Sylvia docker memorial lecture: Together we go further—Service co-design, knowledge co-production and radical solidarity

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Abstract

Background/aim: Occupational therapy can be essentially described as enabling social inclusion through occupational participation. How does this best happen? The answer is through working in deeply collaborative, power and knowledge sharing partnerships with individuals, families, communities and populations of people across contextual boundaries. Methods: In this lecture, critical consideration is given to first, ways of working with communities of interest in service co-design, knowledge co-production and as co-researchers and how the philosophical underpinnings of the profession are consistent with such approaches. The second part of the lecture examines epistemic and hegemonic ‘blind-spots’ of the profession which can act as barriers to such person centred interactions, further reproducing dynamics of exclusion and marginalisation of already vulnerable persons and communities. Finally, the lecture considers the ‘next era’ in occupational therapy in which, in response to entrenched situations of occupational injustice globally, we may work with people in what has been termed ‘radical solidarity’ using de-colonising and occupation-centred approaches such as the Participatory Occupational Justice Framework and the Capabilities, Opportunities, Resources and Environments approach. Results: Using approaches that represent authentic partnerships between occupational therapists and the people they serve can result in powerful and potentially transformative outcomes. This is because working with people as co-designers of services and as co-researchers in evaluating service effectiveness, means that knowledge is co-produced within specific contexts. This in turn means the traditional evidence/practice gap is closed. Conclusions: Working in authentic, power sharing partnerships with diverse people in diverse settings using diverse approaches, will be the way in which occupational therapy can make its strongest societal contribution. Aligning occupational justice with epistemic and hermeneutic justice is fundamental to this vision, providing a platform in which members of the profession can work collaboratively with people and go further together towards societal change.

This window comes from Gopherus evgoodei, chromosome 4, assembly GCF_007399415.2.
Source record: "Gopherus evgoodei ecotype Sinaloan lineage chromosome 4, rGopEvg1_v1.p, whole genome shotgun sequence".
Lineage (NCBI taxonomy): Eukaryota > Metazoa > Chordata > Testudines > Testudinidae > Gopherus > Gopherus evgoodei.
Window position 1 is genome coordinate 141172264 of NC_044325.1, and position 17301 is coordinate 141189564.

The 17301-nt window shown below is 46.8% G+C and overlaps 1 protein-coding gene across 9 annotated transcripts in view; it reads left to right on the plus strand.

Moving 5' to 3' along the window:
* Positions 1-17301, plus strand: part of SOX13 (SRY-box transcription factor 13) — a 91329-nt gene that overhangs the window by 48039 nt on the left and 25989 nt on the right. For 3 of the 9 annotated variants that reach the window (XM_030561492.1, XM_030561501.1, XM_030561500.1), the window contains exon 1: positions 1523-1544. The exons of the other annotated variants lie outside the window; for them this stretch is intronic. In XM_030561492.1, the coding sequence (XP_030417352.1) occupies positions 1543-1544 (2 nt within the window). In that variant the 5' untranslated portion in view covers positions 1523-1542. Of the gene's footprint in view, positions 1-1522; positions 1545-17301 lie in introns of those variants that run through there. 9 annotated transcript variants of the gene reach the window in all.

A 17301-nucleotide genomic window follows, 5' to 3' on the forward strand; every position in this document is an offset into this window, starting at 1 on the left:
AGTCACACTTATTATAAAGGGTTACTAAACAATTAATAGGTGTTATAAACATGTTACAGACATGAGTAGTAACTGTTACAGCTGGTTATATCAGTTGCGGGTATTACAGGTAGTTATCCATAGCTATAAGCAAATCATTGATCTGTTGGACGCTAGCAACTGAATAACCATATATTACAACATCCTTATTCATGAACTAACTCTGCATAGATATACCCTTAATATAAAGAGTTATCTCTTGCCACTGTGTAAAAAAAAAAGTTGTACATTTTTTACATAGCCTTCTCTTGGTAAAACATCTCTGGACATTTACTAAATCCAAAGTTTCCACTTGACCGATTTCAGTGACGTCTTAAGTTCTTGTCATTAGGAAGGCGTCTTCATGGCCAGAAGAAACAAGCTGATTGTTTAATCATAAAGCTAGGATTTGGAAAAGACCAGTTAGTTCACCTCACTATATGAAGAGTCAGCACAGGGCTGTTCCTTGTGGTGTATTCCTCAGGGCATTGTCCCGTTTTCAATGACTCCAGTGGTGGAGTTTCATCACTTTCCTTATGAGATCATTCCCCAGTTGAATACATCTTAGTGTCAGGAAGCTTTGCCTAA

Original languageEnglish
Pages (from-to)682-689
Number of pages8
JournalAustralian Occupational Therapy Journal
Volume66
Issue number6
Early online date01 Dec 2019
DOIs
Publication statusPublished - 06 Jan 2020

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